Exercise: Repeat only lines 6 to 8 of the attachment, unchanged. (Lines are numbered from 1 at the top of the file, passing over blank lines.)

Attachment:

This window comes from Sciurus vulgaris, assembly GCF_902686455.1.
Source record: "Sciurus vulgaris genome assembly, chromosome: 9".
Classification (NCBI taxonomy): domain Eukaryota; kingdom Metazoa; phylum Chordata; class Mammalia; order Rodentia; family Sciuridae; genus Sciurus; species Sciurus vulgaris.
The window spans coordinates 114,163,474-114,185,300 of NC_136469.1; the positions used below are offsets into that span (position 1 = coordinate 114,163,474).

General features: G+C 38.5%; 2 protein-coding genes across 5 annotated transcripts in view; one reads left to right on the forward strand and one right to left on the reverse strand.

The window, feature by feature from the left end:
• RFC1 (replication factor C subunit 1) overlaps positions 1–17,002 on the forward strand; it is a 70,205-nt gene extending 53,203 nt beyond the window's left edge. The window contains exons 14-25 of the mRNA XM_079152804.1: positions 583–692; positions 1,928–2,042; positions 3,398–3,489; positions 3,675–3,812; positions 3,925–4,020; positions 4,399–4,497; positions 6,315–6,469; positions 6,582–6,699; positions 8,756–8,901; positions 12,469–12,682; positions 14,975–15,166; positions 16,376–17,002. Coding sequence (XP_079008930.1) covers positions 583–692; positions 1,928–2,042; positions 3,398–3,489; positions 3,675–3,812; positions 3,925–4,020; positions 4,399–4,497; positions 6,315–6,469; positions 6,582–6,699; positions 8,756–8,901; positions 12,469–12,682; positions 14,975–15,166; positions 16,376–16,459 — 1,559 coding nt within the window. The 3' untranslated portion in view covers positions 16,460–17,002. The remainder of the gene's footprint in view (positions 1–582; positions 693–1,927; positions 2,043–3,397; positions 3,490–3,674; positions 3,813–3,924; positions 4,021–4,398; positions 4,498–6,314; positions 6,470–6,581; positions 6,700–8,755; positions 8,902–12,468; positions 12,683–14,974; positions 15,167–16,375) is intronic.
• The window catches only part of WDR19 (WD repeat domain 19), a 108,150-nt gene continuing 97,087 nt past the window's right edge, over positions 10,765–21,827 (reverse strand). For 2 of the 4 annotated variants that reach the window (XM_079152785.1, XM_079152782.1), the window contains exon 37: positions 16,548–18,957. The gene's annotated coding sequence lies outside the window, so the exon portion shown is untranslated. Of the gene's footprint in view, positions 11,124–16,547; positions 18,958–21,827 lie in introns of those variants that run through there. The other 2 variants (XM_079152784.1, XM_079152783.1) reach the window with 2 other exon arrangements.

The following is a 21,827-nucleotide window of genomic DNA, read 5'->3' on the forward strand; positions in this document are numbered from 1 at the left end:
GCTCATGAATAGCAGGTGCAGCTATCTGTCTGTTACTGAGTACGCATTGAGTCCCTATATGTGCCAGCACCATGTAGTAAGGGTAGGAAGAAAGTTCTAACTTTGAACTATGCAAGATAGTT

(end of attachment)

The window, feature by feature from the left end:
• RFC1 (replication factor C subunit 1) overlaps positions 1–17,002 on the forward strand; it is a 70,205-nt gene extending 53,203 nt beyond the window's left edge. The window contains exons 14-25 of the mRNA XM_079152804.1: positions 583–692; positions 1,928–2,042; positions 3,398–3,489; positions 3,675–3,812; positions 3,925–4,020; positions 4,399–4,497; positions 6,315–6,469; positions 6,582–6,699; positions 8,756–8,901; positions 12,469–12,682; positions 14,975–15,166; positions 16,376–17,002. Coding sequence (XP_079008930.1) covers positions 583–692; positions 1,928–2,042; positions 3,398–3,489; positions 3,675–3,812; positions 3,925–4,020; positions 4,399–4,497; positions 6,315–6,469; positions 6,582–6,699; positions 8,756–8,901; positions 12,469–12,682; positions 14,975–15,166; positions 16,376–16,459 — 1,559 coding nt within the window. The 3' untranslated portion in view covers positions 16,460–17,002. The remainder of the gene's footprint in view (positions 1–582; positions 693–1,927; positions 2,043–3,397; positions 3,490–3,674; positions 3,813–3,924; positions 4,021–4,398; positions 4,498–6,314; positions 6,470–6,581; positions 6,700–8,755; positions 8,902–12,468; positions 12,683–14,974; positions 15,167–16,375) is intronic.
• The window catches only part of WDR19 (WD repeat domain 19), a 108,150-nt gene continuing 97,087 nt past the window's right edge, over positions 10,765–21,827 (reverse strand). For 2 of the 4 annotated variants that reach the window (XM_079152785.1, XM_079152782.1), the window contains exon 37: positions 16,548–18,957. The gene's annotated coding sequence lies outside the window, so the exon portion shown is untranslated. Of the gene's footprint in view, positions 11,124–16,547; positions 18,958–21,827 lie in introns of those variants that run through there. The other 2 variants (XM_079152784.1, XM_079152783.1) reach the window with 2 other exon arrangements.